WeWork’s IPO Issues Could Trouble Its Bets In China, India
Morning Markets: An anecdote from WeWork India’s operations as we watch its domestic business eye layoffs to curtail costs.
It’s an open question whether the We Company’s pulled public offering will chill the domestic IPO market. But the failed transaction is having an impact on at least some companies, namely the company’s country-focused simulacrum like WeWork India.
According to Reuters, WeWork India “has seen talks with local lender ICICI Bank […] on $100 million in funding break down since The We Company’s botched stock market launch.” The We Company is the parent company of WeWork, the popular co-working startup.
According to Crunchbase data, WeWork India raised a round in January of 2018 from Embassy Group. The same Reuters story notes that the company is looking to raise $200 million more.
WeWork India is not the only WeWork subsidiary, however, that could get hit by the We Company’s IPO fallout. WeWork China may be an even larger bet. Crunchbase notes that the China-focused subsidiary has raised $1 billion across two rounds, each totaling $500 million. The first, raised in 2017, was led by the SoftBank Vision Fund, though it had a number of other participants putting capital to work. WeWork China then raised the second $500 million in mid-2018. Trustbridge Partners co-led that round with the Vision Fund.
The India and China-focused WeWork efforts aren’t small. Sure, they haven’t raised as much money as the We Company, but I’d hazard each will qualify in the top-decile of all funded companies when all is said and done.
The wager that we’ve seen regarding the We Company is large, therefore, but not complete. There are other, smaller bets on the company’s model that we can find around the globe. And all dollars in this gambit seem to lead back to SoftBank.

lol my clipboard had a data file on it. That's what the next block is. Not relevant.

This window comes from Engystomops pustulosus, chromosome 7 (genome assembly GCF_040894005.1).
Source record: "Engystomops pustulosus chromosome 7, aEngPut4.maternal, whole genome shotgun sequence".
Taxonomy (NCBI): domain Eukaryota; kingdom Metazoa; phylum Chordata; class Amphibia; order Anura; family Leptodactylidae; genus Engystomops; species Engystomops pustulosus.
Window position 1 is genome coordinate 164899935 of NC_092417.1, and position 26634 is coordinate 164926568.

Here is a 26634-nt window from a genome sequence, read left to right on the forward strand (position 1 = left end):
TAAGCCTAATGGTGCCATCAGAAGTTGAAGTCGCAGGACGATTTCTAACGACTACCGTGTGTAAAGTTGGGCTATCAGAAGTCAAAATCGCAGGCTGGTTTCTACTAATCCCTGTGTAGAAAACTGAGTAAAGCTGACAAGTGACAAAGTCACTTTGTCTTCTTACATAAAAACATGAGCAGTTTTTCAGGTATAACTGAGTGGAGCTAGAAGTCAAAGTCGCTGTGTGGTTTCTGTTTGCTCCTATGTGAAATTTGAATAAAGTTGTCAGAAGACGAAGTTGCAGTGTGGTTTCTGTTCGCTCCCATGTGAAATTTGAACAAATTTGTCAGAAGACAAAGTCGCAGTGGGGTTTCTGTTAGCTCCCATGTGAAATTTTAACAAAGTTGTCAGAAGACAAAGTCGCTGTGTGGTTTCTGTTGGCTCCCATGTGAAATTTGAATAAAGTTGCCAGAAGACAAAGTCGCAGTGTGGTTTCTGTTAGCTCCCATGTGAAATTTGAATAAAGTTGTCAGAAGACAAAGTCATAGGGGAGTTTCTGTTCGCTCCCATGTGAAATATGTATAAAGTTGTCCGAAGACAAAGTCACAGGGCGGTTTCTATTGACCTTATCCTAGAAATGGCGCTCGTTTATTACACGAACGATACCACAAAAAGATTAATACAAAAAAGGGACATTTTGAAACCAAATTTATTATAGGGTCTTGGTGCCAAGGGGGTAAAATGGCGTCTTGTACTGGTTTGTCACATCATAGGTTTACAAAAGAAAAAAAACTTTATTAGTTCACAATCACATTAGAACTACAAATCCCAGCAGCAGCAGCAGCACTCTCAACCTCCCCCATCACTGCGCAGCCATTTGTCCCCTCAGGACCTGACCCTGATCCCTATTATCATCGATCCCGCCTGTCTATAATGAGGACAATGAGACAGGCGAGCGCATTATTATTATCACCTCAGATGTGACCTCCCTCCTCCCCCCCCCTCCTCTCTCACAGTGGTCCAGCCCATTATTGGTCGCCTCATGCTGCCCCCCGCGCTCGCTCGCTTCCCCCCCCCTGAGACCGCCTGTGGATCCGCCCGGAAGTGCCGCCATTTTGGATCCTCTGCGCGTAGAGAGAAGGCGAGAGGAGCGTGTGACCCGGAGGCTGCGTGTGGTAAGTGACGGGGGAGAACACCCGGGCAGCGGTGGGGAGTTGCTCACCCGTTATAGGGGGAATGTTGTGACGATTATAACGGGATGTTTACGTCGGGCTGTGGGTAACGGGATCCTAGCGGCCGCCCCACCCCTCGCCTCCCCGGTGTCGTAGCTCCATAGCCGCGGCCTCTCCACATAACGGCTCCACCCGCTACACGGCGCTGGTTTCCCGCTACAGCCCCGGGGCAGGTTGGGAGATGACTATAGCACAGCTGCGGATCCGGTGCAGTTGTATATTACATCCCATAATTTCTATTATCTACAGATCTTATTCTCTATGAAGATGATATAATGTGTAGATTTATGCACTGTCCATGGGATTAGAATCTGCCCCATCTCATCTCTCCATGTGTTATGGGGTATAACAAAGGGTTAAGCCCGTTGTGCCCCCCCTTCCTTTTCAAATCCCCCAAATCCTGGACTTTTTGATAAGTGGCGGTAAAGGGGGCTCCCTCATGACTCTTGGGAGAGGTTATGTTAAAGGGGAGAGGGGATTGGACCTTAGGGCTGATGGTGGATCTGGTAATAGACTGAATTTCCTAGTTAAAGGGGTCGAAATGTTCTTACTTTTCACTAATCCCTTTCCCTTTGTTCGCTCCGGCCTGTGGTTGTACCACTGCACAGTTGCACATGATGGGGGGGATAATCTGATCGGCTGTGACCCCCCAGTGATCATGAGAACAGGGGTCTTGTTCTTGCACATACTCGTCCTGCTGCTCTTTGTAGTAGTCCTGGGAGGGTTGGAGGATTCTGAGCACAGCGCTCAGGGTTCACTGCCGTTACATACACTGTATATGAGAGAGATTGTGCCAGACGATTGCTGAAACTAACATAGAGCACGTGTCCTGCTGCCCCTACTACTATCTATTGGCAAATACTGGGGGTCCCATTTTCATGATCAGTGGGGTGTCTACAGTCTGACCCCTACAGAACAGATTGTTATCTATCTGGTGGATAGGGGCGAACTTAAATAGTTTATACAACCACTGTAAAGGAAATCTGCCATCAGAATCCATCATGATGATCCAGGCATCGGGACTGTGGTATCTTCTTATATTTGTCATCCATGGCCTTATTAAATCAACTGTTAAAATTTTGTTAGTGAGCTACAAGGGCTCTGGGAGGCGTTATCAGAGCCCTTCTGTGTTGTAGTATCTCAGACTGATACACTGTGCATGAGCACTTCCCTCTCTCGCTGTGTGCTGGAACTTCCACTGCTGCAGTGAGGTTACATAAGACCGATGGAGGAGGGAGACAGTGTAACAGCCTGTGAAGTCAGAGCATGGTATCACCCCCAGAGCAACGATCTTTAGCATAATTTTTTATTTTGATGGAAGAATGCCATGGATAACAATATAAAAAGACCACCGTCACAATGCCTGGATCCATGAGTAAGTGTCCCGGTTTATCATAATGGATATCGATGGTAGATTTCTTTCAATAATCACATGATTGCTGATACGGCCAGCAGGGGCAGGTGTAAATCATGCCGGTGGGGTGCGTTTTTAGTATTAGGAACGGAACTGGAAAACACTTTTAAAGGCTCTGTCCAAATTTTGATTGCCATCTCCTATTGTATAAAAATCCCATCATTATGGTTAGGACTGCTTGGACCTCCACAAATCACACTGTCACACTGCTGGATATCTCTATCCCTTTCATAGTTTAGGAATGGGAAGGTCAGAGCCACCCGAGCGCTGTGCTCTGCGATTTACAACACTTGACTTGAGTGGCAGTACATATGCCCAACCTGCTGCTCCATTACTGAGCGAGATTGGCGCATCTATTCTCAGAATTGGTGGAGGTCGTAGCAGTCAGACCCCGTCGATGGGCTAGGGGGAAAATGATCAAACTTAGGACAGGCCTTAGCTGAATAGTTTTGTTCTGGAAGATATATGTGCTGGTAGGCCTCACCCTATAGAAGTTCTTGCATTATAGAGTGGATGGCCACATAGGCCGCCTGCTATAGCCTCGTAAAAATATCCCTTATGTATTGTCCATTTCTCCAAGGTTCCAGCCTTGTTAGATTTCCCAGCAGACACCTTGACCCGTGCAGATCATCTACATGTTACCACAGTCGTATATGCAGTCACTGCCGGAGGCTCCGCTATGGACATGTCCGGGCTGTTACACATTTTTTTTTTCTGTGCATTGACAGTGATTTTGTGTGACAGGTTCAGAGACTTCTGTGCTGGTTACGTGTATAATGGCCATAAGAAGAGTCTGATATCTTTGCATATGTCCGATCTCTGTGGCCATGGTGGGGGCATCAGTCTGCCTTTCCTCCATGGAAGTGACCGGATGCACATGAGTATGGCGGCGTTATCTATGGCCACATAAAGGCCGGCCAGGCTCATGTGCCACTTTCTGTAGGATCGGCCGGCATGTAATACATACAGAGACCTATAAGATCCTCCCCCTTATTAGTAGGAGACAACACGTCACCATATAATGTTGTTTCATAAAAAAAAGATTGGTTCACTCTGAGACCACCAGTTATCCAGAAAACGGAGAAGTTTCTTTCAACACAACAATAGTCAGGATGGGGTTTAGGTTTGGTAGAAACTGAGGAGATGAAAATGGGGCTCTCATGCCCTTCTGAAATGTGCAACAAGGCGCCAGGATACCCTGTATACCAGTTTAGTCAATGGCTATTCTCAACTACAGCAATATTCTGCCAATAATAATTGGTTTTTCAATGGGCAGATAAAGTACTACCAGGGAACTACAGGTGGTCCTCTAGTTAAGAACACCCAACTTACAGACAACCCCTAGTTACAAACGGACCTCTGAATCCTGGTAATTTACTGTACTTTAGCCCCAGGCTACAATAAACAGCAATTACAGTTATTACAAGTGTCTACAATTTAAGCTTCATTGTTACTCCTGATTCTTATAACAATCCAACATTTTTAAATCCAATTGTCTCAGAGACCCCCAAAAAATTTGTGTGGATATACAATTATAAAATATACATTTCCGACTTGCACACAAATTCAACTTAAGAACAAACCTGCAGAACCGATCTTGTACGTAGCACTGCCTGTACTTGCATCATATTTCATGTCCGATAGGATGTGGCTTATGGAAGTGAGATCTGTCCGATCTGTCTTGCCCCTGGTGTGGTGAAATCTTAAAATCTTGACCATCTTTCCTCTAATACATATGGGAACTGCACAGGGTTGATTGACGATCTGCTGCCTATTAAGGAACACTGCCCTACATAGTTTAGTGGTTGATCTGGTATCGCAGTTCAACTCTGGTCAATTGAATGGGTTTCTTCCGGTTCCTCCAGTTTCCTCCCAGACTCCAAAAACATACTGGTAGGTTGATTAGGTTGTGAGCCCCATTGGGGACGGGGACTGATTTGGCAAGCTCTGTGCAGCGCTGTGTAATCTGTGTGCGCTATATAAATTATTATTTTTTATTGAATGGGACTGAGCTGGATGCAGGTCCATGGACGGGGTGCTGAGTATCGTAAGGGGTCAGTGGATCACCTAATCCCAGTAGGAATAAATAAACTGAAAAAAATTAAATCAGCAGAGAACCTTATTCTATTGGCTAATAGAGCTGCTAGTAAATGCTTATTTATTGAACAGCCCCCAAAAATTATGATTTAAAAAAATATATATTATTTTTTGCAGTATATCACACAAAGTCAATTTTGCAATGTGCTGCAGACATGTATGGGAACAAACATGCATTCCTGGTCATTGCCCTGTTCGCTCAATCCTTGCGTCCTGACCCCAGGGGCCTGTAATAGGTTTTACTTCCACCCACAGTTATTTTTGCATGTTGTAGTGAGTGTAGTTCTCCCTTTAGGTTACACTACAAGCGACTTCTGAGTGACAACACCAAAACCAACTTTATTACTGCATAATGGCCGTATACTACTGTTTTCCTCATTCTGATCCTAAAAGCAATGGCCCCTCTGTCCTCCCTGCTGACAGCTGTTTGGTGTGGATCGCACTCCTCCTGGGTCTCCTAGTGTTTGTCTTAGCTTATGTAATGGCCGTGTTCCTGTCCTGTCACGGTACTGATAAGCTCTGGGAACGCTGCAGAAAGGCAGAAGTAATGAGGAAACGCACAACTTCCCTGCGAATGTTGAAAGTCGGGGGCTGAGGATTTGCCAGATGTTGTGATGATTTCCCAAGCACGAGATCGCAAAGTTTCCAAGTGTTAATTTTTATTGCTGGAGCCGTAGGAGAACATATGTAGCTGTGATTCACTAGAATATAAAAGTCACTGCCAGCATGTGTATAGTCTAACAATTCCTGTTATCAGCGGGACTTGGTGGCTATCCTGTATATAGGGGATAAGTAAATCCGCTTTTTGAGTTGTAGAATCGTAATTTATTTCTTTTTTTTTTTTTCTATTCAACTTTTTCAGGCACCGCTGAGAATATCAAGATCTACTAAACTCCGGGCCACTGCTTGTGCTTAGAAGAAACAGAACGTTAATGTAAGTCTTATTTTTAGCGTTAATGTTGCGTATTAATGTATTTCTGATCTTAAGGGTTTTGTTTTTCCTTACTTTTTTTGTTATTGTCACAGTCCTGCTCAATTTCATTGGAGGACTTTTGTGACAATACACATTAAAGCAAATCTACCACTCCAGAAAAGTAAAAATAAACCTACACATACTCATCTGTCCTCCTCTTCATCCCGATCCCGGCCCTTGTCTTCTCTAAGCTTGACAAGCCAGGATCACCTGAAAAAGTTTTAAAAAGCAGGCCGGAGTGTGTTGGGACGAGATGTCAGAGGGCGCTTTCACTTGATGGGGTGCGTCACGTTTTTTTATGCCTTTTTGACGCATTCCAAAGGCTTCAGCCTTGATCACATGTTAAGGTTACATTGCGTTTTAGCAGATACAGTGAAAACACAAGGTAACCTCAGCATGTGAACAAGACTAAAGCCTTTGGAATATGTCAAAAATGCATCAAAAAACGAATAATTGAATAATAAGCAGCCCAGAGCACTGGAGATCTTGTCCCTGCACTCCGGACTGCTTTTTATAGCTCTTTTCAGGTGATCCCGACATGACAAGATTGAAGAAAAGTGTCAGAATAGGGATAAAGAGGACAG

Here’s the We Company discussing its various subsidiaries in its final, pulled S-1/A
To facilitate our expansion into Asia, we formed a number of joint ventures, strategic partnerships and similar entities to drive growth in a capital-efficient manner. We now operate in China, Japan and the broader Pacific region through a series of joint ventures, which we refer to as ChinaCo, JapanCo and PacificCo, respectively. Our key investors in ChinaCo are Softbank, Hony Capital and Trustbridge, and we own 59% of the entity. Our joint venture partner in JapanCo is SoftBank, and we hold a 50% interest in the joint venture. Our key investor in PacificCo is SoftBank, and we own 60% of the entity. We also operate in India through a strategic partnership from which we receive a revenue and profit share. For each of ChinaCo, JapanCo and PacificCo, in addition to our equity interest, we are entitled to a percentage of revenue in exchange for providing certain intellectual property and trademark rights and other services.
These strategic relationships have allowed us to expand into new regions without putting our capital at risk.
Terms that generous could only come from an investor committed to the model, I suppose. What matters is that the WeWork IPO mess looks like it could cause more damage. The bad news, for SoftBank shareholders at least, is that the Vision Fund is looking increasingly like AIG if we consider WeWork to be a 2008-era credit default swap.